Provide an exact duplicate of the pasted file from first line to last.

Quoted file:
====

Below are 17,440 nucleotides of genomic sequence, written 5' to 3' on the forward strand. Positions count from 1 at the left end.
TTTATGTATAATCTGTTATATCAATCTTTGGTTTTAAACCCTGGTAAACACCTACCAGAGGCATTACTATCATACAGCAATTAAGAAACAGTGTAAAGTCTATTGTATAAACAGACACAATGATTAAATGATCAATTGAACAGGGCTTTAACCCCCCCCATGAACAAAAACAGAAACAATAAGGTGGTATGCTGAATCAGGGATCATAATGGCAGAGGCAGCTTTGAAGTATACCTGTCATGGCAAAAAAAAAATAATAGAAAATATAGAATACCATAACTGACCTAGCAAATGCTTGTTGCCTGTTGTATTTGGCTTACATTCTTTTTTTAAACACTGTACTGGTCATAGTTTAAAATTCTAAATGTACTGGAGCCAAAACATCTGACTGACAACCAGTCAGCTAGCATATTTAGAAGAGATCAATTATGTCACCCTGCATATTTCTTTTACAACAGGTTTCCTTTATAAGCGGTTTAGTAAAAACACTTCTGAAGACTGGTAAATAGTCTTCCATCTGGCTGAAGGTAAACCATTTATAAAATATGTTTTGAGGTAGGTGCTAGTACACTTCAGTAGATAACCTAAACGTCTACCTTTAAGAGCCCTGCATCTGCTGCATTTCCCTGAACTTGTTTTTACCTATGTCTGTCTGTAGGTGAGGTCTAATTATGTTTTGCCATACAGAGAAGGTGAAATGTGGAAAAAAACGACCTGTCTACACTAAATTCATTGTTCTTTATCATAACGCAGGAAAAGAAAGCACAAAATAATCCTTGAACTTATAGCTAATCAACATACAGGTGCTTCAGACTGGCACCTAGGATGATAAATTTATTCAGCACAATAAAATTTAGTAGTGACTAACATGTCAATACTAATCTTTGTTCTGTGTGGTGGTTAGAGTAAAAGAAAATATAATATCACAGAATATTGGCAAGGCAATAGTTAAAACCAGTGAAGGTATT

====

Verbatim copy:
Below are 17,440 nucleotides of genomic sequence, written 5' to 3' on the forward strand. Positions count from 1 at the left end.
TTTATGTATAATCTGTTATATCAATCTTTGGTTTTAAACCCTGGTAAACACCTACCAGAGGCATTACTATCATACAGCAATTAAGAAACAGTGTAAAGTCTATTGTATAAACAGACACAATGATTAAATGATCAATTGAACAGGGCTTTAACCCCCCCCATGAACAAAAACAGAAACAATAAGGTGGTATGCTGAATCAGGGATCATAATGGCAGAGGCAGCTTTGAAGTATACCTGTCATGGCAAAAAAAAAATAATAGAAAATATAGAATACCATAACTGACCTAGCAAATGCTTGTTGCCTGTTGTATTTGGCTTACATTCTTTTTTTAAACACTGTACTGGTCATAGTTTAAAATTCTAAATGTACTGGAGCCAAAACATCTGACTGACAACCAGTCAGCTAGCATATTTAGAAGAGATCAATTATGTCACCCTGCATATTTCTTTTACAACAGGTTTCCTTTATAAGCGGTTTAGTAAAAACACTTCTGAAGACTGGTAAATAGTCTTCCATCTGGCTGAAGGTAAACCATTTATAAAATATGTTTTGAGGTAGGTGCTAGTACACTTCAGTAGATAACCTAAACGTCTACCTTTAAGAGCCCTGCATCTGCTGCATTTCCCTGAACTTGTTTTTACCTATGTCTGTCTGTAGGTGAGGTCTAATTATGTTTTGCCATACAGAGAAGGTGAAATGTGGAAAAAAACGACCTGTCTACACTAAATTCATTGTTCTTTATCATAACGCAGGAAAAGAAAGCACAAAATAATCCTTGAACTTATAGCTAATCAACATACAGGTGCTTCAGACTGGCACCTAGGATGATAAATTTATTCAGCACAATAAAATTTAGTAGTGACTAACATGTCAATACTAATCTTTGTTCTGTGTGGTGGTTAGAGTAAAAGAAAATATAATATCACAGAATATTGGCAAGGCAATAGTTAAAACCAGTGAAGGTATT